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Life of Pi: The Pi Day Pi K Returns to Fleet Feet Stores Across Chicago


I have run a grand total of ONE time since crossing the finish line of the Chicago Marathon in October of last year. I know, I know, I'm disgusted with me too.

So when I got Fleet Feet's notice about the Pi Day "Pi K" Fun Run this coming Monday evening (3.14 - PI DAY, get it?) it seemed like a pretty solid way to get back out on the running trail without getting myself up super early or registering for a timed race where I would embarrass myself. Also, my wife and I ran this race back in 2014 and had a great time.

Plus, after an article I wrote for the Tribune about xkcd creator and all-around baller Randall Munroe speaking in Chicago at an Illinois Science Council (ISC) event, I know a little more about the organization behind the Pi Day Pi K and their mission.

Quick excerpt from the Trib article:
Founded in 2006 by nonscientist Monica Metzler (who also serves as executive director), the ISC was created to help engage adults in science and technology "with a fun, nonstuffy approach." ...Metzler, who has a law degree and two degrees in public policy, was quick to point out what the ISC is not, before discussing what it is: "We're not scientists talking to scientists," she says. "We are about raising awareness, understanding and appreciation of science among the lay public. It's about people like me who aren't in the science field but are interested in this."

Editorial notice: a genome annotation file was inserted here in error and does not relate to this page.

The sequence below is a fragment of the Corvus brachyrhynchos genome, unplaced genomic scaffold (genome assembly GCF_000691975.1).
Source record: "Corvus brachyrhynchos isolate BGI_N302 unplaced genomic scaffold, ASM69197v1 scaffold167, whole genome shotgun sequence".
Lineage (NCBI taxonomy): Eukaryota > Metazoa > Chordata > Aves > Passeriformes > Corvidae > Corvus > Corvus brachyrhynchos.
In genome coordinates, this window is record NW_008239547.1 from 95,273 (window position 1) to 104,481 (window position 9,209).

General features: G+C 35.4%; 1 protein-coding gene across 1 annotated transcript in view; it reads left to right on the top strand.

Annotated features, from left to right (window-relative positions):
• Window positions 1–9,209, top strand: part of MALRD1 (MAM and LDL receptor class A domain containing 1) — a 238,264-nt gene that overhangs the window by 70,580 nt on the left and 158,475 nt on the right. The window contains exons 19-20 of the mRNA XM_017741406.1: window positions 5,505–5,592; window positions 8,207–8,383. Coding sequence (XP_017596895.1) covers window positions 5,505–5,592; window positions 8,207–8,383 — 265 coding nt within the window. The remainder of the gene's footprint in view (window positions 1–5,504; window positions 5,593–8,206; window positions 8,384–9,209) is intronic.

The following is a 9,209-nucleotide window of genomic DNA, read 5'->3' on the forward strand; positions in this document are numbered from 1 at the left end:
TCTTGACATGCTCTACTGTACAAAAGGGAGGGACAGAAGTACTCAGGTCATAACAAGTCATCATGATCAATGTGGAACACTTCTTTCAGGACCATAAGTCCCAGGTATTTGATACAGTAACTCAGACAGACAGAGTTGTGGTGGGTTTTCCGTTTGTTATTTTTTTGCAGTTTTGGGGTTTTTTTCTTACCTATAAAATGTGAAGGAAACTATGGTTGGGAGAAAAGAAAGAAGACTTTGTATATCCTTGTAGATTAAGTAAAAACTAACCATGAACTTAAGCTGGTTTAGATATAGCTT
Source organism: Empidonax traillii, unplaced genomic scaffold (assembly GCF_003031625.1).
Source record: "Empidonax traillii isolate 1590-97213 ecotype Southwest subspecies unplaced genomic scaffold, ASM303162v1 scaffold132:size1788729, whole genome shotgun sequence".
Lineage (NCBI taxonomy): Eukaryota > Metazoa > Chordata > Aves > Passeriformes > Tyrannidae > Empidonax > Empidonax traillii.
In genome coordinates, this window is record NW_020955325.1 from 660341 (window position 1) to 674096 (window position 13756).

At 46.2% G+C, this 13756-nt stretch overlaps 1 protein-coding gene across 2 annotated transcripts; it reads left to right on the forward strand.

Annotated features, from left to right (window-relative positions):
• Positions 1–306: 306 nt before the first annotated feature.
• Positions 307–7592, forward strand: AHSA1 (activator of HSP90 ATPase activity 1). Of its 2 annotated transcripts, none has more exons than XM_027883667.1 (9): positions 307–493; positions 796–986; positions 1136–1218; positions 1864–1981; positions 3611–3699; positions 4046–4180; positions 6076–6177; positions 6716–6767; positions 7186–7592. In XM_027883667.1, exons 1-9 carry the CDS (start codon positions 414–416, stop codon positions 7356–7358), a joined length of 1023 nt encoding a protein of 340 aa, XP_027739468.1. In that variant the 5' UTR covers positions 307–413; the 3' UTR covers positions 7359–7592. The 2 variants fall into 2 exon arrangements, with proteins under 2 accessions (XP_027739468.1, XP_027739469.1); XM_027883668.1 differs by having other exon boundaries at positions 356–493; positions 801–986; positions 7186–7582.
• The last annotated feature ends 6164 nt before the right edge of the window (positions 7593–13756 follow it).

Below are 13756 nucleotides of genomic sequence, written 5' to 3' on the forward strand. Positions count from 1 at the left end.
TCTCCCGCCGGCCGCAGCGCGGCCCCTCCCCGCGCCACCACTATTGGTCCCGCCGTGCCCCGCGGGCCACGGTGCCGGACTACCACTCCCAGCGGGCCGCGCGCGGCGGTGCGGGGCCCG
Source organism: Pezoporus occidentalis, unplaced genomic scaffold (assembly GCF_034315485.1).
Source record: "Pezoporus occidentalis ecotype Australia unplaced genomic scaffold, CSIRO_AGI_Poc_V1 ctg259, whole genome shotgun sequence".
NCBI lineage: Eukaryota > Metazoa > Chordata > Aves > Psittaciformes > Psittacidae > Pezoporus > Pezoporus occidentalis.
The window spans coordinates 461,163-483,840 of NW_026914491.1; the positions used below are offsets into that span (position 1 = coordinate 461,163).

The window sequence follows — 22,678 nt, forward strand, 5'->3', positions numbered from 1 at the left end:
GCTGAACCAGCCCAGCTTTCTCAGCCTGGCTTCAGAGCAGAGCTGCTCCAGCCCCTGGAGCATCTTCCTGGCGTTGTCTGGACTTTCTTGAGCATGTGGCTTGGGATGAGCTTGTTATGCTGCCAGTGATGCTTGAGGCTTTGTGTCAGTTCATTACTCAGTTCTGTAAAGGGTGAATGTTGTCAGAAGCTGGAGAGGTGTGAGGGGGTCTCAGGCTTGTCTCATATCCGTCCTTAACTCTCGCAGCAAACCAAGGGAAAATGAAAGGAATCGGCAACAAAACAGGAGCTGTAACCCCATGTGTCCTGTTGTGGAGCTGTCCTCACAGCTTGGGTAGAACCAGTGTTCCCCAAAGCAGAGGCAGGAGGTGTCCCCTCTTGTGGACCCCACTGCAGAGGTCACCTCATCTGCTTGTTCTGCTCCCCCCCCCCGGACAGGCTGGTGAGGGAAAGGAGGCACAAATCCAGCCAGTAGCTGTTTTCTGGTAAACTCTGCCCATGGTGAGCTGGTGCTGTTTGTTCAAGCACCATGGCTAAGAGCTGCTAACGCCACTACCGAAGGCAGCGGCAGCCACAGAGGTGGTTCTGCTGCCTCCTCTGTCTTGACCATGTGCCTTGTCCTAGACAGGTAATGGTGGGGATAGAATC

She understands that many people are intimidated by the complexity and difficulty of scientific topics and through the ISC has been working to remove the (sometimes imaginary) barriers to engaging with the material. "We want people to understand that this stuff is interesting and fun and enriching," she says. "And, yes, entertaining."
So I registered for the race and got on the phone with ISC executive director Monica Metzler again today to find out a little more about the Pi Day Pi K.


Why did you create the Pi Day 5K?
ISC is all about doing public outreach in science, technology, engineering and math. And math is kind of hard to bring to the general public in an accessible way. But pi has always just been fun. I think most people remember it from high school geometry and so the idea came up, “Well if a 5K is 3.1 miles, PiK is 3.14 miles” and so it was just a fun way to imagine getting people to think about math one day a year if they’re not using it on a regular basis. We've been doing a promotion for Pi Day since 2009. What we do every year is reach out to bakeries and restaurants throughout town and encourage them to offer pie specials on Pi Day and then we promote that out to the media and the public. So in 2012 I had the idea to do the Pi Day run.

A Pi Pie from 2015's Pi Day Pi K
And how did you get Fleet Feet involved?